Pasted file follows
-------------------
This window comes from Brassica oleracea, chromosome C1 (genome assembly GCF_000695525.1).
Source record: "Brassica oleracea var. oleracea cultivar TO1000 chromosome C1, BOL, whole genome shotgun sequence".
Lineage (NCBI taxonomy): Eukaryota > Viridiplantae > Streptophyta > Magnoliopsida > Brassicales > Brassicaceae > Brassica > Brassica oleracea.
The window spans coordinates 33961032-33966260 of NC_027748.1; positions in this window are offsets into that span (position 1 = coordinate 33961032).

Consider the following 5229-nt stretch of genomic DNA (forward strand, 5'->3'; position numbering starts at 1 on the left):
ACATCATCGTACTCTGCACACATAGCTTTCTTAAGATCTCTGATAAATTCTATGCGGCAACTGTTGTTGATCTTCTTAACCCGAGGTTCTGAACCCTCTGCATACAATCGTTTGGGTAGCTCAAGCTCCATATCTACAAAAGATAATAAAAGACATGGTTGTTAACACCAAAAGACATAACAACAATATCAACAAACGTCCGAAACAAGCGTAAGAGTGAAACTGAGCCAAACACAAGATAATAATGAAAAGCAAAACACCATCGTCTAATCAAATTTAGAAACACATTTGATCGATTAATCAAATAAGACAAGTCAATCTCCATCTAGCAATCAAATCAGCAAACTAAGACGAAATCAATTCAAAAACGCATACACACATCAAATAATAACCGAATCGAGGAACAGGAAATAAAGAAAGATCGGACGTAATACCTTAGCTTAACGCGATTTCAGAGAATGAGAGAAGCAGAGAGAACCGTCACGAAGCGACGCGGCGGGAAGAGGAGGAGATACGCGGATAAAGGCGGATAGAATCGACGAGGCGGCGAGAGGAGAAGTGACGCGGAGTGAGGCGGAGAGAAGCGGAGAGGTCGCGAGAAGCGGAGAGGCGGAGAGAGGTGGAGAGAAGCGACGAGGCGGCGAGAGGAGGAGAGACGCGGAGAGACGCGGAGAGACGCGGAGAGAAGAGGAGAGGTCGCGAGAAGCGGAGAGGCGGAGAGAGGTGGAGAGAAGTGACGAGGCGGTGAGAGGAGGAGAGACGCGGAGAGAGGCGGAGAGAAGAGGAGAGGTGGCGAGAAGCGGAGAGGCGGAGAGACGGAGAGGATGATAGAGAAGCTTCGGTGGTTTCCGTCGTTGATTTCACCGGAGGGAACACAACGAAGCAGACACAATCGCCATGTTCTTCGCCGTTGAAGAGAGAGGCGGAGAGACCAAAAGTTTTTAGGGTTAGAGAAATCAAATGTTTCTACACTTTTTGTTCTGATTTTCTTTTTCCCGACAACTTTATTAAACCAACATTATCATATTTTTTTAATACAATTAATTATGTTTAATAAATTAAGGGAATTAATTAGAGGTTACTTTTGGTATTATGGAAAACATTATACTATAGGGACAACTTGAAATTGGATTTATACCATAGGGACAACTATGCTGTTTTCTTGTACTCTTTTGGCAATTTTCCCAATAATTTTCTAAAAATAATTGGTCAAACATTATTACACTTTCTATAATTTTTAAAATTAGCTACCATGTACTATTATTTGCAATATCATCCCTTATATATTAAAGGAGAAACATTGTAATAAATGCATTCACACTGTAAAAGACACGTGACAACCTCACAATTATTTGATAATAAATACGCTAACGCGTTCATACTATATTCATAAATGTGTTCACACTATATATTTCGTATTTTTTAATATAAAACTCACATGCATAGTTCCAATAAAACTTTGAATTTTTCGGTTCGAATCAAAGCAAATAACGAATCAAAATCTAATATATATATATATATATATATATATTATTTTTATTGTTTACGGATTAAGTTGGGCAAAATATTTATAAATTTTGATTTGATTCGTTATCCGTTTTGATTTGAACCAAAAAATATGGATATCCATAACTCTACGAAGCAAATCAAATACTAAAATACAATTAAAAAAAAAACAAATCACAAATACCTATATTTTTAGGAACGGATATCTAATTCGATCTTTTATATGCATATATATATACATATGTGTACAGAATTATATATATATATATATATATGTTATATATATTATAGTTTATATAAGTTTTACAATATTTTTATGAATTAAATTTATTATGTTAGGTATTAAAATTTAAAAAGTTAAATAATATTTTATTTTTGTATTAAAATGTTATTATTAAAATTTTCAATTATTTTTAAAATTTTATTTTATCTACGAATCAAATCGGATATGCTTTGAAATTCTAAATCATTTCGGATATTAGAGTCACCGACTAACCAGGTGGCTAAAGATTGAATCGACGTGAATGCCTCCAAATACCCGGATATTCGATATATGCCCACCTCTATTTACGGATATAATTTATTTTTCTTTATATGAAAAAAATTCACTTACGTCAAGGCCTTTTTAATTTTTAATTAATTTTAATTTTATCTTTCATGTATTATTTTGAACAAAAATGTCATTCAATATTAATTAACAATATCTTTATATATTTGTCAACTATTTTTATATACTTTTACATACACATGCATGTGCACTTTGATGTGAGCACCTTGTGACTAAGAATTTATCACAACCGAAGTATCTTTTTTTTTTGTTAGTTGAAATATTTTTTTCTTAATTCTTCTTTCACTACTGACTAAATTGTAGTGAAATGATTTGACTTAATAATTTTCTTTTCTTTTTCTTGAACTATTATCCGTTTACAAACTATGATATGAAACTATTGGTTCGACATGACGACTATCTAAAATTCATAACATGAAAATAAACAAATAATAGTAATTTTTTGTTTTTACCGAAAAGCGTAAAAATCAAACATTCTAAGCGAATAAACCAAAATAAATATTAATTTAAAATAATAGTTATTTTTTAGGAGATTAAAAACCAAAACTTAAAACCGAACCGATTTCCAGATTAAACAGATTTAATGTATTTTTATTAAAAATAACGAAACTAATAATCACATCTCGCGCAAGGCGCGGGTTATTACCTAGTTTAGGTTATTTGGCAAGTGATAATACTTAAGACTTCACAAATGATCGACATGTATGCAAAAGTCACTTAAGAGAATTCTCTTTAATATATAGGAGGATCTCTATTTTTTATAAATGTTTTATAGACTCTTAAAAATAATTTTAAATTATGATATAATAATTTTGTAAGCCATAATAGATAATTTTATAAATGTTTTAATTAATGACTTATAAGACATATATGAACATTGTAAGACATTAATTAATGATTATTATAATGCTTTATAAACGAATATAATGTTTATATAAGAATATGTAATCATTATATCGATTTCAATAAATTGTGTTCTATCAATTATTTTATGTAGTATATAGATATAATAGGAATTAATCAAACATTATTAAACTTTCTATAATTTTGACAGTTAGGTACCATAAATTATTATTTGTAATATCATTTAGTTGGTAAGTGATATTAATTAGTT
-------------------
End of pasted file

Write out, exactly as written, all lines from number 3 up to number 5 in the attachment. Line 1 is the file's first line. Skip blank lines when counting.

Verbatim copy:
Lineage (NCBI taxonomy): Eukaryota > Viridiplantae > Streptophyta > Magnoliopsida > Brassicales > Brassicaceae > Brassica > Brassica oleracea.
The window spans coordinates 33961032-33966260 of NC_027748.1; positions in this window are offsets into that span (position 1 = coordinate 33961032).

Consider the following 5229-nt stretch of genomic DNA (forward strand, 5'->3'; position numbering starts at 1 on the left):